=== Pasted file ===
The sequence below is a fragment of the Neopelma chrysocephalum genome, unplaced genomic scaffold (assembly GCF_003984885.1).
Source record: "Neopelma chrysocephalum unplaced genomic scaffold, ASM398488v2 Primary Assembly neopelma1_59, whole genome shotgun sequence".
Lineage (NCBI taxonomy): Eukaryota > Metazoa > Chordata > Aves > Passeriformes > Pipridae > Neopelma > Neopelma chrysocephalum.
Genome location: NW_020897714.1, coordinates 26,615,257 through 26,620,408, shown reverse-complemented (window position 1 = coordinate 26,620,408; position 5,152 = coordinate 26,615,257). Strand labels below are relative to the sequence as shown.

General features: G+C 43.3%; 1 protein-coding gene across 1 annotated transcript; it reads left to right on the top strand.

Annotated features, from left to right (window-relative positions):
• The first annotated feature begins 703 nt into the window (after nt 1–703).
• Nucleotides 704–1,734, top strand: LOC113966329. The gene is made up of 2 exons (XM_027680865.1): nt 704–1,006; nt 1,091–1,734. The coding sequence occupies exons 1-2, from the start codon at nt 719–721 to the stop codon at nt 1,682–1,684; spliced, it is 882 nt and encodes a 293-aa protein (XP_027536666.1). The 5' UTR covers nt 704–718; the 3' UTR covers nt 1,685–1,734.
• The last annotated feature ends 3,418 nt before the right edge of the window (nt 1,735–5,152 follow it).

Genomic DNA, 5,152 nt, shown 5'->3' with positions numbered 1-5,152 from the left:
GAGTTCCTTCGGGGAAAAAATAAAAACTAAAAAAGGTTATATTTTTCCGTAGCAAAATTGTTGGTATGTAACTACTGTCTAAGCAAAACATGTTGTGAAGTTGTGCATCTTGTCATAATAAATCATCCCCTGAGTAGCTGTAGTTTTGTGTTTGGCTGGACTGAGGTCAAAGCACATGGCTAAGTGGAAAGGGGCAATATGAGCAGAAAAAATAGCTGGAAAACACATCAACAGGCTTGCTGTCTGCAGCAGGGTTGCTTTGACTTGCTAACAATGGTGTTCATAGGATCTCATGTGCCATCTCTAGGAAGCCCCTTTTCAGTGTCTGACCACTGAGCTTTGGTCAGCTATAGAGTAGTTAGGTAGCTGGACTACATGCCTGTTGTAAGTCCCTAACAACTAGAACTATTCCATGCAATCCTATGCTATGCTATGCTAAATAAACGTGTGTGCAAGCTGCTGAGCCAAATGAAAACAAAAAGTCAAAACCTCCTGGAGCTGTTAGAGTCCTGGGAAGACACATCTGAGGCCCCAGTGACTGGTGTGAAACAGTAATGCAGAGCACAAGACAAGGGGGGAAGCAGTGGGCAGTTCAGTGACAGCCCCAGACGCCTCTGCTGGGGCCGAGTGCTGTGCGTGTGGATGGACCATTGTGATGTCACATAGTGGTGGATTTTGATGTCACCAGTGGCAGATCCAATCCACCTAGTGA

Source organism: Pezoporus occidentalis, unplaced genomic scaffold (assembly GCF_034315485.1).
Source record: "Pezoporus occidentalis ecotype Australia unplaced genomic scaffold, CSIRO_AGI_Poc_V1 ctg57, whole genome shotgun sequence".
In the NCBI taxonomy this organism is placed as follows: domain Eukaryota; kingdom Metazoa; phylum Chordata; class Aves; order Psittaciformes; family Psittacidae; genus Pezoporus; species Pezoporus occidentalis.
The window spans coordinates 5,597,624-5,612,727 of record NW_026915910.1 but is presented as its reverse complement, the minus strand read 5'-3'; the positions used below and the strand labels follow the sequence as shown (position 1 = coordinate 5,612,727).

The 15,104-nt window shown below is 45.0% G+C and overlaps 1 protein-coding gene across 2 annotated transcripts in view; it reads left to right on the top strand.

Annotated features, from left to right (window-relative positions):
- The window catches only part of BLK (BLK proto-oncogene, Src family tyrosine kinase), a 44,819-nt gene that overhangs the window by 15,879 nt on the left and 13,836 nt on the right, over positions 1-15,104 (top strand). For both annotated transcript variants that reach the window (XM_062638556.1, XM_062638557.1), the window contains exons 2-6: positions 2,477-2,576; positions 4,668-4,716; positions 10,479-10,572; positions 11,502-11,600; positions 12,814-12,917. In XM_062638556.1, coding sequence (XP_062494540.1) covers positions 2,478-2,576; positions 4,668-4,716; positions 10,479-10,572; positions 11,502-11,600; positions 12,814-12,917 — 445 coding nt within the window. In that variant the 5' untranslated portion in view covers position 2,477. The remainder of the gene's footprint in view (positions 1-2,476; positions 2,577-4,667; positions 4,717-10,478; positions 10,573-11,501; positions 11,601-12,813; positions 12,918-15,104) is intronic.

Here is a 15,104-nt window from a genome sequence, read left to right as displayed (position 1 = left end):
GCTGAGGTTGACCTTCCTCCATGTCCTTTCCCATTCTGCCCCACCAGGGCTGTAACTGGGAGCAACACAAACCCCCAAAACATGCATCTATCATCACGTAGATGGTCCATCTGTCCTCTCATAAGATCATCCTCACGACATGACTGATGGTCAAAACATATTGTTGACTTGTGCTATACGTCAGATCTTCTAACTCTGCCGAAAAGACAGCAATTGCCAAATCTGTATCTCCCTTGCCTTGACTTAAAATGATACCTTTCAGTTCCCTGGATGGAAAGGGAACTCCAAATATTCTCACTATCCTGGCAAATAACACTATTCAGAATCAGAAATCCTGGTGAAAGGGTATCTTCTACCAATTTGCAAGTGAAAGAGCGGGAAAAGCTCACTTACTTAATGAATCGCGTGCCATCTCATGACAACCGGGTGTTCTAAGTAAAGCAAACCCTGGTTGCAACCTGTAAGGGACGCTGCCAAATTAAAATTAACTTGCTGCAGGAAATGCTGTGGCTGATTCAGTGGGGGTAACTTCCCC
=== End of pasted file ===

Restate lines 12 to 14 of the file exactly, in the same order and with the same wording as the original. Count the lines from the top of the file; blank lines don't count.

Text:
Source organism: Pezoporus occidentalis, unplaced genomic scaffold (assembly GCF_034315485.1).
Source record: "Pezoporus occidentalis ecotype Australia unplaced genomic scaffold, CSIRO_AGI_Poc_V1 ctg57, whole genome shotgun sequence".
In the NCBI taxonomy this organism is placed as follows: domain Eukaryota; kingdom Metazoa; phylum Chordata; class Aves; order Psittaciformes; family Psittacidae; genus Pezoporus; species Pezoporus occidentalis.